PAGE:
(1) Both script and cursive have the characteristics of elegance and
charm. For these reasons, a common use is to letter invitations and
announcements. You also use them to lend elegance to display work.
(2) Figure 15 illustrates some of the variations of script letters
in use today.
e. Text. Text is also referred to as "old English." Text was among
the first type styles used. It is both difficult to read and to construct
by nonmechanical methods. Words consisting of all capital letters in
either script or text are virtually illegible. Their most common
application is religious in nature such as prayer books. Another common
use is as titles of certificates. Limit the use of this style to a few
lines and avoid works with all capital letters such as those shown in the
last lines of figure 16. Figure 16 displays some of the variations of
text letters in use today.
Figure 16. Text typefaces
f. Italics. Italics is not a style in and of itself, but a variation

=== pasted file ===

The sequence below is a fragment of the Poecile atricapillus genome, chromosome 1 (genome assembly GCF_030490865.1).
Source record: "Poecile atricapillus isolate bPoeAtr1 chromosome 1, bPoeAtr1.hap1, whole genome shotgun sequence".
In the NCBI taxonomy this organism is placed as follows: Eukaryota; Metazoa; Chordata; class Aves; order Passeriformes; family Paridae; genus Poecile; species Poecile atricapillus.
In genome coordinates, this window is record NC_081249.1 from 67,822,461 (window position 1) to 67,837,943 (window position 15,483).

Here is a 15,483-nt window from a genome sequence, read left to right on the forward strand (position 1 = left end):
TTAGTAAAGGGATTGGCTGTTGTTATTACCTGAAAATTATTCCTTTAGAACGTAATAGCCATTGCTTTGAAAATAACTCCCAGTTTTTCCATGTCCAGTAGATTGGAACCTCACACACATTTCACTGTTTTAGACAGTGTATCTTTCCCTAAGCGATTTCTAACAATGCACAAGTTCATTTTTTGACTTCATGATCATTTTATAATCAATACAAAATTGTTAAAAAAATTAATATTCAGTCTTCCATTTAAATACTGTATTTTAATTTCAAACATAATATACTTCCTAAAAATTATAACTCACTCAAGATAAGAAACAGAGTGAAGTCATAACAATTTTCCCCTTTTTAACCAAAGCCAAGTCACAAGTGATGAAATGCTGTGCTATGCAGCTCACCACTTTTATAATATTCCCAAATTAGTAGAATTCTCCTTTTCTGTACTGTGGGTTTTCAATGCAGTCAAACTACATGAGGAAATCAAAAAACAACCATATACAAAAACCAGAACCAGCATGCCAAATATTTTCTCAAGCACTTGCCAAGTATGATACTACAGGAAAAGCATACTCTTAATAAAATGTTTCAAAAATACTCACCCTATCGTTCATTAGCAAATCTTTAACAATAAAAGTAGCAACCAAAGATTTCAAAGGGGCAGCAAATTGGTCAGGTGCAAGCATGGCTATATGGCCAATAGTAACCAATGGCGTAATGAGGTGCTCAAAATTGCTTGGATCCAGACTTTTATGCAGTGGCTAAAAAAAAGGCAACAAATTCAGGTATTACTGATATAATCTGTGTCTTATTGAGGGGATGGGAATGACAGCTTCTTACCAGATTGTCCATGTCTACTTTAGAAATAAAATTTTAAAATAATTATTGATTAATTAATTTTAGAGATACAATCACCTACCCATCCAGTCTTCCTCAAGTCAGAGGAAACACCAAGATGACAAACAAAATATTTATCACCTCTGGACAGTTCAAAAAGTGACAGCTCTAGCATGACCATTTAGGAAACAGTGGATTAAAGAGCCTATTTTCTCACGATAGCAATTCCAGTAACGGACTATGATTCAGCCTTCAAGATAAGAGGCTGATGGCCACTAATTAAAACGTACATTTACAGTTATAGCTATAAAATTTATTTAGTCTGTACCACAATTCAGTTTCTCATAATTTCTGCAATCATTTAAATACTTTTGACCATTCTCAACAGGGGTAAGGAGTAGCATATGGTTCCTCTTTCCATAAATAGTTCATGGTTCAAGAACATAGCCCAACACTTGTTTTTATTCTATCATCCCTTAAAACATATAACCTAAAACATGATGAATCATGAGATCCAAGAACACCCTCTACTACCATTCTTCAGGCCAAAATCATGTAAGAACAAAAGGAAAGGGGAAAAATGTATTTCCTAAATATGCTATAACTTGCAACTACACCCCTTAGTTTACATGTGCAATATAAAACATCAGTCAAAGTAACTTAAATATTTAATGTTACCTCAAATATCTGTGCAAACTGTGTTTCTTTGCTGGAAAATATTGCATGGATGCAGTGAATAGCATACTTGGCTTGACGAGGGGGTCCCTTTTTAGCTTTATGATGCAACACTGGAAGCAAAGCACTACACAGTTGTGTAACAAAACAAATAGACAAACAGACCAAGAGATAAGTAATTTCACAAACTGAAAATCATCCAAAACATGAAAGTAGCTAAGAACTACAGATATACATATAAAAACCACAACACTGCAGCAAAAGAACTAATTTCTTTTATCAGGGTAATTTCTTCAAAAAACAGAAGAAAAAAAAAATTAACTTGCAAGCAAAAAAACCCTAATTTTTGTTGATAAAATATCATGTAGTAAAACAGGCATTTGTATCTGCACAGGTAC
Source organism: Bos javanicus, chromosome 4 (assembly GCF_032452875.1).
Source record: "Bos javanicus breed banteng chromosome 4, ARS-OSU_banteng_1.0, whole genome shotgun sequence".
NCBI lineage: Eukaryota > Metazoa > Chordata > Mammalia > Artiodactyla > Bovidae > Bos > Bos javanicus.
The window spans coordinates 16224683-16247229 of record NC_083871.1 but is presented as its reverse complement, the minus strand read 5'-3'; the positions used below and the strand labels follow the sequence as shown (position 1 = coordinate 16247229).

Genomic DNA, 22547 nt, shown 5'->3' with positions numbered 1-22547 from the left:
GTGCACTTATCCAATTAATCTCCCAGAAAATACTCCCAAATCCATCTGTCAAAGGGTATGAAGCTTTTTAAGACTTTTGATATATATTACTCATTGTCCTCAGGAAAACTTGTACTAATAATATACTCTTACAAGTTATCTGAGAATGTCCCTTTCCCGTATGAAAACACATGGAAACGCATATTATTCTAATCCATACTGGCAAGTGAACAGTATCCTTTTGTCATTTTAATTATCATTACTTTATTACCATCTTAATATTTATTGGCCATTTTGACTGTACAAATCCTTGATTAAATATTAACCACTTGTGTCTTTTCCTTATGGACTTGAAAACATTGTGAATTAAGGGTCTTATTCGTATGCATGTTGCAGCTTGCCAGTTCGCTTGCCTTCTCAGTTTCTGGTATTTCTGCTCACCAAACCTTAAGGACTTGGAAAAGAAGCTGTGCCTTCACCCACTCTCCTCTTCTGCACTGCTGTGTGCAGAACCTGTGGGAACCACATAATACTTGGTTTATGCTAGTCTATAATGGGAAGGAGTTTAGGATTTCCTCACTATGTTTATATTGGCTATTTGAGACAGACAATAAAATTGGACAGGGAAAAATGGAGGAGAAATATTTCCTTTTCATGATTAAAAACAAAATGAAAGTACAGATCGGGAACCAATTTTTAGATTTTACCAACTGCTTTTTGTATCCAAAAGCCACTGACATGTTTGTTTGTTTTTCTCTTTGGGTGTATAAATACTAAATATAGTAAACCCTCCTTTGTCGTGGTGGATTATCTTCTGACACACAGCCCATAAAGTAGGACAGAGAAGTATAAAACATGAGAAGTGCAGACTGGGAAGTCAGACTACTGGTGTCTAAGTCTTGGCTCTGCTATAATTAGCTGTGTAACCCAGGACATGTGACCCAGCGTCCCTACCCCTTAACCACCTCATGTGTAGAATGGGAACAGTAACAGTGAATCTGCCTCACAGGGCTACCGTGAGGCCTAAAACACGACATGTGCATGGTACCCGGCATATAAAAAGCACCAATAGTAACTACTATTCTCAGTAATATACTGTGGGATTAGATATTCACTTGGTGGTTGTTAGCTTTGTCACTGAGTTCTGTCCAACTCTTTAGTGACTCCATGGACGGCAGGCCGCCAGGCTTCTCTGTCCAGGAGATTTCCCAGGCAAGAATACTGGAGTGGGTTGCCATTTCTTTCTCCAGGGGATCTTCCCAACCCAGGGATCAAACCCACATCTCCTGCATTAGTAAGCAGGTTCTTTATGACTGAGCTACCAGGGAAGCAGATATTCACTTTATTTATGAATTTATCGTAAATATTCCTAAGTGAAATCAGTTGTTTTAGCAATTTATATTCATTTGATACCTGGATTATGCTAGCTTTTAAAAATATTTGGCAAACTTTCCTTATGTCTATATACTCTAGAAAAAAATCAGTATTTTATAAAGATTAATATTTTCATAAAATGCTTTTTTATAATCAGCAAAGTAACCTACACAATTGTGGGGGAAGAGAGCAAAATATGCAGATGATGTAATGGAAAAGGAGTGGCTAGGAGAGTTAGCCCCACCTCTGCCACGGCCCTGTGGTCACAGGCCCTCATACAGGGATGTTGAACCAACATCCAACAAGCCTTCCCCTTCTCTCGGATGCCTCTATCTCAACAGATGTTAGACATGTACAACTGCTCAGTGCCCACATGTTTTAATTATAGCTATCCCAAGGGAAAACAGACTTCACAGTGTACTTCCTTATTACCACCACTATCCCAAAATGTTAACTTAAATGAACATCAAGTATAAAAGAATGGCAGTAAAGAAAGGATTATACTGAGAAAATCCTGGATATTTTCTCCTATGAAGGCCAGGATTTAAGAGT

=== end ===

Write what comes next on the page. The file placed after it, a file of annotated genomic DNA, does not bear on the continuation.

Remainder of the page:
of Roman, Gothic, Contemporary, and certain other lettering styles.
Italics are slanting versions of letter styles. Refer to figure 17 and
compare the Copperplate Gothic italic style to the Copperplate Gothic
style shown in figure 14. Use italics to add contrast and interest to
lettering projects. One common use of italics is to draw interest
(emphasize) to that portion of the project lettered in italics. You also
use italics to identify water features on maps. Italics were originally
used for text. However, this variation is rather difficult to read in
lengthy articles and have fallen into disuse for this purpose. You will
learn more about italics later in this lesson.